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Fire & Police Selection, Inc. (FPSI) © 2013 Using Work-Sample Physical Ability Tests to Maintain Fitness Standards of Incumbent Firefighters Stacy L. Bell, MS Dan Biddle, PhD
Fire & Police Selection, Inc. (FPSI) © 2013 About the Speakers Stacy L. Bell, MSExecutive Vice President of Fire & Police Selection, Inc. Dan Biddle, PhDPresident/CEO of Fire & Police Selection, Inc. and Biddle Consulting Group 98%
Overview of Fire & Police Selection, Inc. Fire & Police Selection, Inc. (FPSI) © 2013 Over 90 Physical Ability Test installations at fire departments across the U.S. Over 1,000 personnel, fire, and police clients across the U.S. and Canada Entry-level written, physical, interview assessments, manipulative Skills tests, cognitive ability tests, and personality tests available for selection of fire personnel Post-academy certification tests Fire promotional tests and assessment exercises Online national firefighter testing Newly published Testing in the Fire Service Industry: A Handbook for Developing Balanced and Defensible Assessments Industry Leader
Fire & Police Selection, Inc. (FPSI) © 2013 Presentation Overview Review of critical firefighter physical abilities Comparison of fitness testing vs. work-sample testing National survey results regarding the need for incumbent testing Legal pitfalls associated with arbitrary fitness tests and the risks associated with employing inappropriate standards at the incumbent level Appropriate techniques to use for setting PAT cutoff scores for candidates and incumbents Importance of maintenance/wellness testing of incumbents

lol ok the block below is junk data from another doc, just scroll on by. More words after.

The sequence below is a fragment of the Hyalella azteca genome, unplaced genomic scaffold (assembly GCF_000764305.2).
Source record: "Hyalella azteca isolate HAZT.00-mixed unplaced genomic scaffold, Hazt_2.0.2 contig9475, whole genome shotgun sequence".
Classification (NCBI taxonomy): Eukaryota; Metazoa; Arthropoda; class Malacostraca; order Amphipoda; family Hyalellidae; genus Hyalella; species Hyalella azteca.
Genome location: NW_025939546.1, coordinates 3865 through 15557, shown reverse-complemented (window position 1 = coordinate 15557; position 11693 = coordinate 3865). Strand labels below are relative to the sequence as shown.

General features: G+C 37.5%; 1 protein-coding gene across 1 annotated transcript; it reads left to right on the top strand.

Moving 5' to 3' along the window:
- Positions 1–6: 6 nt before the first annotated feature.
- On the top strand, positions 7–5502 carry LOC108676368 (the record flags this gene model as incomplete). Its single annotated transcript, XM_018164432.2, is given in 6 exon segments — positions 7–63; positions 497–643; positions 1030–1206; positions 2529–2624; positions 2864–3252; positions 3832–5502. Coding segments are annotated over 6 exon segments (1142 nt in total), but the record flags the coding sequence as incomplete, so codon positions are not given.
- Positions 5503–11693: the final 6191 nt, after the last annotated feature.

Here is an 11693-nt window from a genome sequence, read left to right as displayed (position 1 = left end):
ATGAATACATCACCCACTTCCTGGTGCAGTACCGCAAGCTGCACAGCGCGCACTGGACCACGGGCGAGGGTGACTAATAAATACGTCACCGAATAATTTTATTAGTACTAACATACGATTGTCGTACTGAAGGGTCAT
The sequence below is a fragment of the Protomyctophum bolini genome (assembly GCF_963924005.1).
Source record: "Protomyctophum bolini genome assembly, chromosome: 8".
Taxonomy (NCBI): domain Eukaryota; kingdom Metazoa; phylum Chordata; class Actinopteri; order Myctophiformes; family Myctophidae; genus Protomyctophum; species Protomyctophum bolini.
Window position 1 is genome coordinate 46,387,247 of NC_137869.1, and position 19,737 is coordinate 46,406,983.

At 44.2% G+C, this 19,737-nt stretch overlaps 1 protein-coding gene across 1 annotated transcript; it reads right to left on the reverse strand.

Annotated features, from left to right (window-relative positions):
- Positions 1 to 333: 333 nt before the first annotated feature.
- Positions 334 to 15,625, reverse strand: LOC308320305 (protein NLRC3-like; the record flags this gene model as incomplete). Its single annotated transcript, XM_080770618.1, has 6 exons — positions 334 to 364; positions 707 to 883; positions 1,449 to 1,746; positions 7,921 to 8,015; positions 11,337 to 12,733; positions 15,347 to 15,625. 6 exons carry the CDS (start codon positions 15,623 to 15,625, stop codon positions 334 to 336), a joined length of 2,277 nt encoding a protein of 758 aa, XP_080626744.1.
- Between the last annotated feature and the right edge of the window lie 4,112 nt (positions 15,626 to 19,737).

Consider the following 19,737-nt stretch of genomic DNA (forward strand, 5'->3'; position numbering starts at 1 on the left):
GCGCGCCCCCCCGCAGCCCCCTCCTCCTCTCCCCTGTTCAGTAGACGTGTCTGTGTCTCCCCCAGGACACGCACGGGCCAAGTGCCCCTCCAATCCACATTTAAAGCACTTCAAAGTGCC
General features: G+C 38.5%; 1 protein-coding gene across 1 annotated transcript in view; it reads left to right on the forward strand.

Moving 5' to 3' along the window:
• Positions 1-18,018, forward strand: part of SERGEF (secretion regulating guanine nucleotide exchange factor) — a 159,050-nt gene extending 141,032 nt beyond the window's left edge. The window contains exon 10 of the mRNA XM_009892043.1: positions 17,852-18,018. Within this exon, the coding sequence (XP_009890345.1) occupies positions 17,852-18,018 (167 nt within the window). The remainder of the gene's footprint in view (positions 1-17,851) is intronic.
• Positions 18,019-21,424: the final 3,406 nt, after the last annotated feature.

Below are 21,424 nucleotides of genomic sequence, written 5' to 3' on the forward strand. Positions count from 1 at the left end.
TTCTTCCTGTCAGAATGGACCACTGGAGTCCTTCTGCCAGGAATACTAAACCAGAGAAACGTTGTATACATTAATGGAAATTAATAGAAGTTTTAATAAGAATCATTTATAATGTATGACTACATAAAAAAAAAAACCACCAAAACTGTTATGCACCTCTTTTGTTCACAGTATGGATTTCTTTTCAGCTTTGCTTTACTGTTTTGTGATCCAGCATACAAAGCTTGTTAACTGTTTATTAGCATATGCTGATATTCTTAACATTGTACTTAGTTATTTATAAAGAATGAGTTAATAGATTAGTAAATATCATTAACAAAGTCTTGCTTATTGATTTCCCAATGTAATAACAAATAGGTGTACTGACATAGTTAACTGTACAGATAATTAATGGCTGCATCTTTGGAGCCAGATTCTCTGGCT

Fire & Police Selection, Inc. (FPSI) © 2013 Critical Firefighter Physical Abilities Firefighter Physical Ability Validation Study 331 Fire Suppression Personnel from 41 fire departments identified the critical physical duties performed by fire suppression personnel: – Hose drags (dry and charged) – Ladder raises, removal, and carries – Walking and operating on ladders – Searching for fire extension – Removing conscious/unconscious victims from fire scene – Ventilation techniques – Climbing stairs while carrying tools/equipment – Hoisting operations
Fire & Police Selection, Inc. (FPSI) © 2013 Comparing Fitness Tests to Work-Sample Tests Examples of Fitness Tests 1.5 mile run Push-ups/Pull-ups Sit-ups Aerobic Capacity – Sub Maximal Stress Test Muscular Endurance & Strength (Arms & Legs) Flexibility Measurements (Shoulder, Trunk, & Legs) Body Fat Composition and BMI Samples of Work Sample Tests Hose drags: Walking/working on ladders: Removal of unconscious/conscious victim: Climbing stairs with tools/equipment:
Fire & Police Selection, Inc. (FPSI) © 2013 Whats the Big Difference Between a Fitness Test and a Work Sample Test? Fitness Tests measure a persons fitness (in general) and then make the inference that if they have fitness level X they should be able to perform the job of Y Some fitness tests (e.g., VO2 Max/Cardio fitness) require factoring age and gender into the equation This can be tricky with various employment discrimination laws and federal enforcement agencies Work Sample tests directly measure whether applicants/incumbents can perform the job task. They answer the question: Irrespective of this persons age, gender, race, or disability, can they do the job?
Fire & Police Selection, Inc. (FPSI) © 2013 NFPA 1583: Standard on Health-Related Fitness Programs for Firefighters In August of 2000, the NFPA published the current standard on health- related fitness programs for firefighters. The standard requires: Fire departments shall require structured participation of the health- related fitness program All members shall participate annually (at least) in a fitness assessment which measures: – Aerobic capacity – Body composition – Muscular strength – Muscular endurance – Flexibility